Sediment deposition along the coasts of French Guiana depends on three different processes: mass deposition when a mudbank reaches the area, seasonal exchange between the mudbank and the shoreline, and the effect of tide cycles. The objectives of this work were to determine whether the three different processes are recorded in the sediments, and if rhythmites are discernible, preserved, and usable for paleoenvironmental studies.
The study area was in the Kaw estuary, southeast of Cayenne (French Guiana) at a latitude of about 4°55′N and longitude about 5°10′W. Four stations were selected for the collection of push cores, which were then split and described. Redox and water content were measured; grain-size analyses, radioisotopic measurements (210Pb geochronology), and X-ray image-analyses were carried out. The SCOPIX X-ray image-processing tool was used for establishing gray-scale profiles.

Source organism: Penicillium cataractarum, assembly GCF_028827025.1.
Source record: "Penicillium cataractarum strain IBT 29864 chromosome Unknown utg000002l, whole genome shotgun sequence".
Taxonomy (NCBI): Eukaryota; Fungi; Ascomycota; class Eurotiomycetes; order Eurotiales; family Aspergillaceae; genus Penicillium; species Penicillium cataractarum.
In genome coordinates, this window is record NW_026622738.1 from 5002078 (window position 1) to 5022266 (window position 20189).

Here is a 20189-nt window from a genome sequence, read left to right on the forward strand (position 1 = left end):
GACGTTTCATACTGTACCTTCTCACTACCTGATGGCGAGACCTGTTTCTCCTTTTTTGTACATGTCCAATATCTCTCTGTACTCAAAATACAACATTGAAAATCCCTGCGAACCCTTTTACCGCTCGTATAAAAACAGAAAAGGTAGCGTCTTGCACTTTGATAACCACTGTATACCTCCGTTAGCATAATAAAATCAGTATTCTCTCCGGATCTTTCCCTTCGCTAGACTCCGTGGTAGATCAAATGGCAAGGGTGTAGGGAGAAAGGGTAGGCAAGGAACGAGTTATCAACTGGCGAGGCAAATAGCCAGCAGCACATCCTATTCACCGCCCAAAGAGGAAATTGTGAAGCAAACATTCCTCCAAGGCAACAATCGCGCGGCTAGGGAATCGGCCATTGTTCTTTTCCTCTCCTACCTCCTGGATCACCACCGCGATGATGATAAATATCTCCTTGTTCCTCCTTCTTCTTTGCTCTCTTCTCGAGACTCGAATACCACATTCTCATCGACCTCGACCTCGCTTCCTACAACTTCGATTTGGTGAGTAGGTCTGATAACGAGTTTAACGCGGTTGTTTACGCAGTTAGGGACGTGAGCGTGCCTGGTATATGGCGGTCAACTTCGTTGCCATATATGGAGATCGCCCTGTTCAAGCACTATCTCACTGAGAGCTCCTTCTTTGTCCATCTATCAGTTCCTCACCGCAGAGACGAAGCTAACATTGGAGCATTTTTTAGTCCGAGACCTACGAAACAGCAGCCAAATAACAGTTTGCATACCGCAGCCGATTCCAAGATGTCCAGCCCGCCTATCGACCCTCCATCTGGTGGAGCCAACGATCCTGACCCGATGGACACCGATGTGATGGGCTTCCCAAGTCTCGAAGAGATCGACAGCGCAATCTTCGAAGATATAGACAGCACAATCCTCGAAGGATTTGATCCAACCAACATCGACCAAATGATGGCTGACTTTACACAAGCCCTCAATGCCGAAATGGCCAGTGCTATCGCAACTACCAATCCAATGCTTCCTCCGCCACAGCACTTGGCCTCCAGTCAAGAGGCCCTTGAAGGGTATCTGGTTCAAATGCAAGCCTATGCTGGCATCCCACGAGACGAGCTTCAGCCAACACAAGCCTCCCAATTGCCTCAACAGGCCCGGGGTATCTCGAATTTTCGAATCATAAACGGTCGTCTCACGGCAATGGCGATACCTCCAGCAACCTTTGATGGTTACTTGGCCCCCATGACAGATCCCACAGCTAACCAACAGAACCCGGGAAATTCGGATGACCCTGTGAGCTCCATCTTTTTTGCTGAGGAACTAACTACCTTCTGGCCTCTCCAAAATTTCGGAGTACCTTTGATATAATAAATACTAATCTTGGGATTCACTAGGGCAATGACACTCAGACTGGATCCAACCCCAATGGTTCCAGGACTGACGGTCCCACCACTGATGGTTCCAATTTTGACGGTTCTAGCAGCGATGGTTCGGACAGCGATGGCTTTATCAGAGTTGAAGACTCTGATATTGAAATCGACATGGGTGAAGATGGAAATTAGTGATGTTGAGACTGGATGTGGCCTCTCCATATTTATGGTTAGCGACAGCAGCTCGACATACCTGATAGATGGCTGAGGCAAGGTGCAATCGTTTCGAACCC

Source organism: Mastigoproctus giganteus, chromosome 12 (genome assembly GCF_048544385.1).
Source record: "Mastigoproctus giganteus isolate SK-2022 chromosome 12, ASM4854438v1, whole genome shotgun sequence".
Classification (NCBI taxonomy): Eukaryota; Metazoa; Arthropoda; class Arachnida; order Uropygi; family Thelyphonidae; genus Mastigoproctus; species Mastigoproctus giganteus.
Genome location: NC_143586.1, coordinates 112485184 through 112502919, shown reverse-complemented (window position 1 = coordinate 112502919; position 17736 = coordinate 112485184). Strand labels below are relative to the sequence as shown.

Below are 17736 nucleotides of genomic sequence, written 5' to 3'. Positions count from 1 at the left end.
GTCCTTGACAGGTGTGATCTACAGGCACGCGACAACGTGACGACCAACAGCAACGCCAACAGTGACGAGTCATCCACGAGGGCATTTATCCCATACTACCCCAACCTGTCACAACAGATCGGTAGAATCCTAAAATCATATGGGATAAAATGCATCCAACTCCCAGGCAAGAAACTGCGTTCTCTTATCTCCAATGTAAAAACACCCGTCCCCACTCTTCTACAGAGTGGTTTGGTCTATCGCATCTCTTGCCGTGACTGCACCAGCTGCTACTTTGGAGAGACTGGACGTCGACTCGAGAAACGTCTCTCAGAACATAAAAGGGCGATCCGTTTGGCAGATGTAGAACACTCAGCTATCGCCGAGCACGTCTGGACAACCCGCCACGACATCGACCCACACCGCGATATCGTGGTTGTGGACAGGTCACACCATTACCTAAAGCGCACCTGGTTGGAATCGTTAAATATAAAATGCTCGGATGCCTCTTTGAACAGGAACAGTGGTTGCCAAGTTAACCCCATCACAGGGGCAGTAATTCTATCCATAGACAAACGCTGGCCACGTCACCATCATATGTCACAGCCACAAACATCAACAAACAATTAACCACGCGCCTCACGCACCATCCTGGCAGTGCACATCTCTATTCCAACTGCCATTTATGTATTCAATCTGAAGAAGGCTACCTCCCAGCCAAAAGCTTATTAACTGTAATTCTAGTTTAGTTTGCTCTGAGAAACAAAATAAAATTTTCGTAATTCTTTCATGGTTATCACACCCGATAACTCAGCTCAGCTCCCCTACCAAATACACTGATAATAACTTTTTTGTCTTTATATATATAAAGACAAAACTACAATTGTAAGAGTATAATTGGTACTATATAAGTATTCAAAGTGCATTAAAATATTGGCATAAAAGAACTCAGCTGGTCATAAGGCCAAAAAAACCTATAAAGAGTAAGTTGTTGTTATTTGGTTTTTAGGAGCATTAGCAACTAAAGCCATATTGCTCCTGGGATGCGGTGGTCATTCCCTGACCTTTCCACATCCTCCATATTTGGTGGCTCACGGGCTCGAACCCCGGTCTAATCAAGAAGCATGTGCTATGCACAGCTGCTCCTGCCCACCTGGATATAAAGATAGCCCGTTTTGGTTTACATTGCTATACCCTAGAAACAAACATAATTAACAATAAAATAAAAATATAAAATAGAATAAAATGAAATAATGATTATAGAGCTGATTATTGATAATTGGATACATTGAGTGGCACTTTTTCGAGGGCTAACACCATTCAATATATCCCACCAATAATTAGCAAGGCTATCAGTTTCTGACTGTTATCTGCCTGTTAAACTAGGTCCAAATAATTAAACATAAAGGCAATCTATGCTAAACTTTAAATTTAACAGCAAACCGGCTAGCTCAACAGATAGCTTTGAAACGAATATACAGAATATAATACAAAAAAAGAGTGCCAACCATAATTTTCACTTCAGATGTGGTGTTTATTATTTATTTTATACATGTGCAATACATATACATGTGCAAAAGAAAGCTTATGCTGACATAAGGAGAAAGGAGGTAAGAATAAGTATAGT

After mass deposition, sediment processes are dominated by reworking of the muddy sediment with a predominance of tidal effects. Erosion and deposition processes are governed by tide cycles and depend on threshold speeds of tidal currents. Microphytobenthos, mainly diatoms, play a major role in binding the sediment by secretion of extracellular polymeric substances (EPS). They induce the formation of alternating dark and clear laminae. Even if erosion, irregular seasonal sediment supply, and bioturbation do not allow continuous recording of sediment laminae, the cyclic sediment deposits may result in tidal rhythmites, even in the highly size-sorted sediments of French Guiana. When preserved, the rhythmites provide valuable information on fortnightly cycles.